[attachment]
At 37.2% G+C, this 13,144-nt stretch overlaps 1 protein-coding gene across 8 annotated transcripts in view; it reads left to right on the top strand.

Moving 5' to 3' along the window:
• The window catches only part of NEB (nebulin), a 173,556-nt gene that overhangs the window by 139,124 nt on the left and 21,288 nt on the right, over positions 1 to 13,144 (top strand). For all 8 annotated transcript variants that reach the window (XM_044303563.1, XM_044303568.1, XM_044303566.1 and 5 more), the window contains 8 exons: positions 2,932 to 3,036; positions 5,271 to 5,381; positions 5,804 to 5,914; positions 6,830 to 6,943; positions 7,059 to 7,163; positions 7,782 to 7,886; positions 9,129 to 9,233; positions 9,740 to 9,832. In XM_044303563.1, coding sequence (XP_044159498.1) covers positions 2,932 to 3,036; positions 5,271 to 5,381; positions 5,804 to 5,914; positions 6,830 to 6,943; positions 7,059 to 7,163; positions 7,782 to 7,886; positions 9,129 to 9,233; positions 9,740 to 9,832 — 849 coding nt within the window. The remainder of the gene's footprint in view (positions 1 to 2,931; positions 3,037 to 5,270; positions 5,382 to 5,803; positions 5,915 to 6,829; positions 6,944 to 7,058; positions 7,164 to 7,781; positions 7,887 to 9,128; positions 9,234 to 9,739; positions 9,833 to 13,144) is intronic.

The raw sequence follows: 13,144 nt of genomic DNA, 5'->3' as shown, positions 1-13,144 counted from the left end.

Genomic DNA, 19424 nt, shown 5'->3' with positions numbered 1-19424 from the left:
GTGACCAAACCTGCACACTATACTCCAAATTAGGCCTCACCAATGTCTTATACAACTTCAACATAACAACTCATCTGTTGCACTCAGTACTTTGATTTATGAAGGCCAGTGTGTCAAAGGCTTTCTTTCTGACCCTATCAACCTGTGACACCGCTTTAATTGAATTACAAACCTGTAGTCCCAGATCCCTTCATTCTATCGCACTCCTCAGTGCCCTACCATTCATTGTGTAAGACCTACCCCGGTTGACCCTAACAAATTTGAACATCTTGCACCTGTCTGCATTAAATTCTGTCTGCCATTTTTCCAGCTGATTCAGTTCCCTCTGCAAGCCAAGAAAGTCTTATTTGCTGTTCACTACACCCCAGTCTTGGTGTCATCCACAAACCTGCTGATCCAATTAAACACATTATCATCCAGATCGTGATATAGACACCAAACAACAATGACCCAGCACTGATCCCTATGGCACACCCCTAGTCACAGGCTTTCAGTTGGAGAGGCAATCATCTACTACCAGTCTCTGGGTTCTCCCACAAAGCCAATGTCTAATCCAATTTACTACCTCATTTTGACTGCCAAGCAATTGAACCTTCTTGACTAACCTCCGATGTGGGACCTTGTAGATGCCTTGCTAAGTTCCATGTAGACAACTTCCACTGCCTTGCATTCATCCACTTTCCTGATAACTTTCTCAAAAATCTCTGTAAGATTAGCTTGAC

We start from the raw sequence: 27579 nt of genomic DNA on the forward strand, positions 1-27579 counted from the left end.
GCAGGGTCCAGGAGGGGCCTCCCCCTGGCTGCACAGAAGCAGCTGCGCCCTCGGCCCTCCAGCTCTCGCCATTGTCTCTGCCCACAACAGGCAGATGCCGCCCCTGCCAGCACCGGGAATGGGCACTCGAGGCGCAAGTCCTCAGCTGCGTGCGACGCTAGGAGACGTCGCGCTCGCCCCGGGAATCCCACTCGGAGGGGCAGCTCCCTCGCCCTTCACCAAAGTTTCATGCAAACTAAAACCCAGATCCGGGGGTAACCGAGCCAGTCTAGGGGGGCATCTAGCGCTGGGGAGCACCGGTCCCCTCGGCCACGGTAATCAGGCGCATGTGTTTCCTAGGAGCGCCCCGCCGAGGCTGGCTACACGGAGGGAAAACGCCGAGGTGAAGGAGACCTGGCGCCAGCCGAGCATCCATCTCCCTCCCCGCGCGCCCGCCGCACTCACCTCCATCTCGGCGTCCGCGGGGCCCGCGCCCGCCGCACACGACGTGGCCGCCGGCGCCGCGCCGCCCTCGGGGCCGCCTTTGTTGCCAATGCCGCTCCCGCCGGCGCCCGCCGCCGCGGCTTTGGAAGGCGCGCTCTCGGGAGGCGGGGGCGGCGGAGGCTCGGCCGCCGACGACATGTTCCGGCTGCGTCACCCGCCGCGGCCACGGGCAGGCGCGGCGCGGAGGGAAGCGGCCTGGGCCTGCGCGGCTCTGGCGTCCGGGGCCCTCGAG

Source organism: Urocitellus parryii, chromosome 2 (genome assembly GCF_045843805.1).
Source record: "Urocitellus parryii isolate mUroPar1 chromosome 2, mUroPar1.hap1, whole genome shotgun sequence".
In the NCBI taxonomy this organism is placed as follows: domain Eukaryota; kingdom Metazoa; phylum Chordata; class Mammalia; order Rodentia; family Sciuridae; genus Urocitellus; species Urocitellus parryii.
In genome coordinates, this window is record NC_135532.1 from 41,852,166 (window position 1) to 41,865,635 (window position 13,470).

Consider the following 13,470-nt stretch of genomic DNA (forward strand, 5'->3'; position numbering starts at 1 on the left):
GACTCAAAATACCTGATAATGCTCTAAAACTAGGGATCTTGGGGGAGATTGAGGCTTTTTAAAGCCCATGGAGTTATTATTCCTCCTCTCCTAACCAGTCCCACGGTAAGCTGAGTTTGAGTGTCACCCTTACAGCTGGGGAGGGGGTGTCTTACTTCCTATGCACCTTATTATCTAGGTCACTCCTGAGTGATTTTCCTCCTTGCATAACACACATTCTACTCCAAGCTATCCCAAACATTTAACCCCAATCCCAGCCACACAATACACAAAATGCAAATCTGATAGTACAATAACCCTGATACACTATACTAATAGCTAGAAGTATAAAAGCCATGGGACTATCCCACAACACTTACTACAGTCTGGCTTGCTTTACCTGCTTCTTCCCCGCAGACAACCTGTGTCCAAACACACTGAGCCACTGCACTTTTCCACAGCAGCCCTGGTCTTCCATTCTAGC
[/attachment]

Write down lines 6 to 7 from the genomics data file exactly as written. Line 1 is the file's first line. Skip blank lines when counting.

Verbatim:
GTGACCAAACCTGCACACTATACTCCAAATTAGGCCTCACCAATGTCTTATACAACTTCAACATAACAACTCATCTGTTGCACTCAGTACTTTGATTTATGAAGGCCAGTGTGTCAAAGGCTTTCTTTCTGACCCTATCAACCTGTGACACCGCTTTAATTGAATTACAAACCTGTAGTCCCAGATCCCTTCATTCTATCGCACTCCTCAGTGCCCTACCATTCATTGTGTAAGACCTACCCCGGTTGACCCTAACAAATTTGAACATCTTGCACCTGTCTGCATTAAATTCTGTCTGCCATTTTTCCAGCTGATTCAGTTCCCTCTGCAAGCCAAGAAAGTCTTATTTGCTGTTCACTACACCCCAGTCTTGGTGTCATCCACAAACCTGCTGATCCAATTAAACACATTATCATCCAGATCGTGATATAGACACCAAACAACAATGACCCAGCACTGATCCCTATGGCACACCCCTAGTCACAGGCTTTCAGTTGGAGAGGCAATCATCTACTACCAGTCTCTGGGTTCTCCCACAAAGCCAATGTCTAATCCAATTTACTACCTCATTTTGACTGCCAAGCAATTGAACCTTCTTGACTAACCTCCGATGTGGGACCTTGTAGATGCCTTGCTAAGTTCCATGTAGACAACTTCCACTGCCTTGCATTCATCCACTTTCCTGATAACTTTCTCAAAAATCTCTGTAAGATTAGCTTGAC

We start from the raw sequence: 27579 nt of genomic DNA on the forward strand, positions 1-27579 counted from the left end.